The designated driver (DD) is a successful public health strategy dating back to the late 1980s. To better reflect the realities of today’s society, now is a good time to evolve the initiative to help mitigate the harms tied to broader substance use and beyond drinking and driving.
The promotion of “buddy circles,” as an expanded harm reduction strategy, is one possible way to achieve these ends. Similar to the DD, the aim of the proposed buddy circle initiative is to challenge norms and promote behaviour change in order to reduce harm.
The buddy circle concept, however, expands on that of the designated driver, taking into account other substances and risks — including COVID-19 and social media — in order to build a more comprehensive harm mitigation strategy for the 21st century.
The designated driver and beyond
In North America the concept of designated driving began in 1988 as part of Harvard University’s School of Public Health’s Alcohol Project. The project involved a partnership with major television networks and Hollywood studios. Over the past 30 years this program has achieved its goals, integrating the DD into our language and culture.
According to Jay Winsten, founding director of the Center for Health Communication at the Harvard T.H. Chan School of Public Health, there were two crucial elements involved in the successful promotion of the DD to the public. The first was that it was framed as a positive message, one that “lent social legitimacy to the option of refraining from drinking and created social pressure to conform.” The second was that the DD “needed to be viewed as an integral part of the evening’s fun and not as a bystander.”
Since its inception, the DD has been associated with alcohol consumption. That original focus still dominates our popular understanding of the program (for example see the online dictionary definition of DD).
Today, as an increasing number of countries explore relaxing their drug polices in response to and/or as a result of greater awareness of drug using behaviours and the harms associated with prohibitionist policies and practices, including Canada where recreational cannabis was legalized in 2018 and there is increasing pressure to decriminalize possession of all drugs — similar to Portugal, a broader approach to substance use behaviour and its associated risks is needed.
There are a variety of potential risks or harms that a buddy circle initiative may address. Four are highlighted here:
- overconsumption of substances
- unintended or non-consensual consumption of substances
- social media exposure
The harms associated with over-consumption of substances include overdosing, passing out, vomiting, choking on vomit, sexual or physical assault or engaging in dangerous and/or embarrassing behaviour.
There is also a danger of unintended consumption, such as having a drink or other substance spiked by a more potent drug (for example, fentanyl-laced heroin) or via “date-rape” drugs (e.g., GHB and rohypnol).
Another area of risk in the 21st century is associated with smart phones and social media. Taking and posting photographs of oneself and one’s friends is an everyday occurrence. These include photos of intoxicated individuals, that can be (and often are) posted to social media sites by friends or by strangers.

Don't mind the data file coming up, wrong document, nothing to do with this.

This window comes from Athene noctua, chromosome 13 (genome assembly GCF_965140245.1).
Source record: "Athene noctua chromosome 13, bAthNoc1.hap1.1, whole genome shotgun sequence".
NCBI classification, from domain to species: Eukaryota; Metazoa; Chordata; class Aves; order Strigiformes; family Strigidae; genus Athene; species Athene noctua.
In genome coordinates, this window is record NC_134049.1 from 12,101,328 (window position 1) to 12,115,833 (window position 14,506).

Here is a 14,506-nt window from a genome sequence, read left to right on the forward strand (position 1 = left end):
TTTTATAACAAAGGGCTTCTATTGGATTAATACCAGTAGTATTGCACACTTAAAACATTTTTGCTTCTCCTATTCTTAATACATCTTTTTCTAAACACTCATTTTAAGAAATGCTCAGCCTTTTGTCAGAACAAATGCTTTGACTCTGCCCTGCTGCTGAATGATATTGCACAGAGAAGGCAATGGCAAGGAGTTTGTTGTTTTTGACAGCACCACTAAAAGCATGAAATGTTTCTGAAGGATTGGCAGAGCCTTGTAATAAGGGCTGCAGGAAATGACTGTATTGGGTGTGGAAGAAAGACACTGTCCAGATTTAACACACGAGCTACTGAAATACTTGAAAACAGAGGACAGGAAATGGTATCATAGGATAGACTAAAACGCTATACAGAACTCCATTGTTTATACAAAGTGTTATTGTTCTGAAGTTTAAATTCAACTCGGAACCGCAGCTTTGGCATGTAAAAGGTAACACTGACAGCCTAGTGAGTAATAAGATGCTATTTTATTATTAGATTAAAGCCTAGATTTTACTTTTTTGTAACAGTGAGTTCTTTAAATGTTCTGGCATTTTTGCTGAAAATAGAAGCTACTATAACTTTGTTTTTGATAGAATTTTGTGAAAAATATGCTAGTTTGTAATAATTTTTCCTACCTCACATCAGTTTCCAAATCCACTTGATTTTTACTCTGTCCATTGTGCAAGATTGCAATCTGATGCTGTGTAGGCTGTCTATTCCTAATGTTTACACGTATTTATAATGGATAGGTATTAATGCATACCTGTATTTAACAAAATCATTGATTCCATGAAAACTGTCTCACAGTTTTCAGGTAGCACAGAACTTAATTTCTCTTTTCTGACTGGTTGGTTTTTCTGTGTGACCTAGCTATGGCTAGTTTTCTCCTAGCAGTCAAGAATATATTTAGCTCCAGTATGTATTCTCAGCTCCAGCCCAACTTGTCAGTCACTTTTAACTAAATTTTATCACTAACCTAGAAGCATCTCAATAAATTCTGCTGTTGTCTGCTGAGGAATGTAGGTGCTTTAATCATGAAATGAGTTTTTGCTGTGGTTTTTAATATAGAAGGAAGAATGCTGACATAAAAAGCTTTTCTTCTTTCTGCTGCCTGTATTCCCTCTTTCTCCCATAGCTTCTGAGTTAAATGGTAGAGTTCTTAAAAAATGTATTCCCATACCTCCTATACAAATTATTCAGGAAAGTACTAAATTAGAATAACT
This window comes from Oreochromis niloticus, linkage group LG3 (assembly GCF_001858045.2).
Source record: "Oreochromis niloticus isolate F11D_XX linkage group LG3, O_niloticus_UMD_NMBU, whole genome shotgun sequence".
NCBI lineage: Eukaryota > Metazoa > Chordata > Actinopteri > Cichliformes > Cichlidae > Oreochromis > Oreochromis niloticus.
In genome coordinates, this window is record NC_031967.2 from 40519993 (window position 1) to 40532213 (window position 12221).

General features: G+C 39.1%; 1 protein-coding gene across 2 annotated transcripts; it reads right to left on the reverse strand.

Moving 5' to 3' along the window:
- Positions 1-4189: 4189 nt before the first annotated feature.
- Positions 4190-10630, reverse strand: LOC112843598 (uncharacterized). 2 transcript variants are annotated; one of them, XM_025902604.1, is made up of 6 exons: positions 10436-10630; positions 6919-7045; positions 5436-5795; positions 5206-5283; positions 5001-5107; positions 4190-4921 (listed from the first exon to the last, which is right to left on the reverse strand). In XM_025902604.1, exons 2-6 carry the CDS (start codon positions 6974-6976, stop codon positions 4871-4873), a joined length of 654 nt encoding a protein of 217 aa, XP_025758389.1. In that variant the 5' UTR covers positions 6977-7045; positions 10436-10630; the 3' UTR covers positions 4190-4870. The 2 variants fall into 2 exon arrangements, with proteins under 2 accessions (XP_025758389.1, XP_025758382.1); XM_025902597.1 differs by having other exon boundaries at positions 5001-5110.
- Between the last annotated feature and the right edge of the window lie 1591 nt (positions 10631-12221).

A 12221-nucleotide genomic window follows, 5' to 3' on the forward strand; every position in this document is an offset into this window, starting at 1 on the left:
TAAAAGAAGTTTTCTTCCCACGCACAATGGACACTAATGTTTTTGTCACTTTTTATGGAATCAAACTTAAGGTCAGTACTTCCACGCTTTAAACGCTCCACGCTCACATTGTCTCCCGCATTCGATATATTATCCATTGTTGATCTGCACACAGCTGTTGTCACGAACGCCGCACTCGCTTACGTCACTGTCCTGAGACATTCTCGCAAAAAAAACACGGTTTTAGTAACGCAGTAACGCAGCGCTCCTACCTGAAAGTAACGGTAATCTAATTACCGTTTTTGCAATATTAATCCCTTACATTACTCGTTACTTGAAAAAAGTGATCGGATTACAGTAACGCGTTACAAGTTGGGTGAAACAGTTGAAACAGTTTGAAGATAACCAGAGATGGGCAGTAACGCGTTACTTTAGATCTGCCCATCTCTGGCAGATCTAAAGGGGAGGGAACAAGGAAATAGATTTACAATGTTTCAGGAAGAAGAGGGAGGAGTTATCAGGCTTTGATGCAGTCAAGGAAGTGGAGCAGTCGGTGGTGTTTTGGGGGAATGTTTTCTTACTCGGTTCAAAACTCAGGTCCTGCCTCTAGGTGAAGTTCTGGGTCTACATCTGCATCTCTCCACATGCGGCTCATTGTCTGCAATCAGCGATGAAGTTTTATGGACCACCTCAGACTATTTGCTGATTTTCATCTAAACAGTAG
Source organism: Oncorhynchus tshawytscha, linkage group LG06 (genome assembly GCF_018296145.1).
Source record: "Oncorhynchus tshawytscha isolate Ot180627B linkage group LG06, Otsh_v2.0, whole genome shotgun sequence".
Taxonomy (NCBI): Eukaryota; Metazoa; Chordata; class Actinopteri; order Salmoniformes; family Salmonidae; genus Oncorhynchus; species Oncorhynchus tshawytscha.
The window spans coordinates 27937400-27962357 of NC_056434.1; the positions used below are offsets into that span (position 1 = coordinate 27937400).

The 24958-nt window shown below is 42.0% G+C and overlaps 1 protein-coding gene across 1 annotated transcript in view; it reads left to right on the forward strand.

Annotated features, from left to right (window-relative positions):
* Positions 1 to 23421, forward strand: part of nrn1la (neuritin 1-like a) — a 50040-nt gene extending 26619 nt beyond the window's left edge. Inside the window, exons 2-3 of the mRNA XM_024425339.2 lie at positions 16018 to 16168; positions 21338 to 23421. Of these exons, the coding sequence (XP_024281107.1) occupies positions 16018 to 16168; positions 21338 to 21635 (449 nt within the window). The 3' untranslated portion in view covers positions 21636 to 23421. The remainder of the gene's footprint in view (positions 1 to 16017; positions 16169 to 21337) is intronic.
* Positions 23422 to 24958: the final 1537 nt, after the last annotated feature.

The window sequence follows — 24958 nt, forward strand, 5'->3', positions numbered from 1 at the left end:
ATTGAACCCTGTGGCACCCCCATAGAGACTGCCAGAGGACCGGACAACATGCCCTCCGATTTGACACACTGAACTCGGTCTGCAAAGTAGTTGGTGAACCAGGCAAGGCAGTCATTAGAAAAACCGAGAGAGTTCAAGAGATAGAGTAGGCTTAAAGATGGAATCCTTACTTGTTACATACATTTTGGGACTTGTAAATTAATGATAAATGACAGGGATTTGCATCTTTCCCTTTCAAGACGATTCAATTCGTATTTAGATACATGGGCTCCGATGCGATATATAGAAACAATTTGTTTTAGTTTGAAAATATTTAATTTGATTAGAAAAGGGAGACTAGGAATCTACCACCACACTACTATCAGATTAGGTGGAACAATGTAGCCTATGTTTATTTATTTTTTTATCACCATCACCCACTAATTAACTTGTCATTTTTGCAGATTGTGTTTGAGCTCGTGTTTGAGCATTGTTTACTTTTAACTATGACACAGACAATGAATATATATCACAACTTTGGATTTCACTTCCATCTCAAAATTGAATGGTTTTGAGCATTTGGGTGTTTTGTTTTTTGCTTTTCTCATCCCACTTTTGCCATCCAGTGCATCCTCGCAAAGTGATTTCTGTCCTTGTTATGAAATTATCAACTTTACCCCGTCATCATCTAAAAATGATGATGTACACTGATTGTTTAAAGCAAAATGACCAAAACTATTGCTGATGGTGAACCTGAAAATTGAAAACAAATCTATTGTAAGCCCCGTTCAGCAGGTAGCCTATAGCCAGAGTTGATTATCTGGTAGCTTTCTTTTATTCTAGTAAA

Despite laws protecting privacy rights, such posts can have severe negative consequences for individuals. Elements of one’s social media behaviour that are viewed as evidence of questionable “honesty, maturity or moral character” can result in loss of jobs or job offers, loss of scholarships, rescinding of offers for school admission or other lost opportunities.
Now in 2020, COVID-19 adds an additional layer to evolving substance-use harm-mitigation strategies. As communities lift COVID-19 restrictions, we see young people in particular participating in social gatherings on beaches, at house parties, on and off college campuses, and at bars, typically engaging in substance consumption and related behaviours that can increase the risk of COVID-19 transmission.
The promotion of buddy circles as a harm reduction strategy can address these concerns. The idea builds on the successes of the DD, re-imagining how lessons learned can be applied to enhance the norms tied to socially responsible substance use behaviour. It also incorporates familiar elements from the more recent COVID-19 “social circle” campaigns, such as limiting our exposure to others to reduce risk.
Buddy circles are small groups of individuals who get together socially and look out for each others’ well-being. Buddy circles can work whether the group is staying in or going out, attending parties (small or large, indoors or outdoors), or going to bars or other indoor public venues.
On successive social occasions, members of the circle take turns playing the integral role of “buddy guard” (similar to the DD) — abstaining from substance use and taking the lead in encouraging the group to watch out for each other in order to mitigate harm. This can include reminding members to: stay together, maintain social distance, wear masks, clean their hands and avoid taking and sharing inappropriate photos of members. The buddy guard can also get help when needed and make sure that everyone arrives home safely at the end of the night, whatever the mode of transportation.
By Jacqueline Lewis, Associate Professor, Sociology, University of Windsor
This article is republished from The Conversation under a Creative Commons license. Read the original article.
Featured image by Gina Coleman/Weedmaps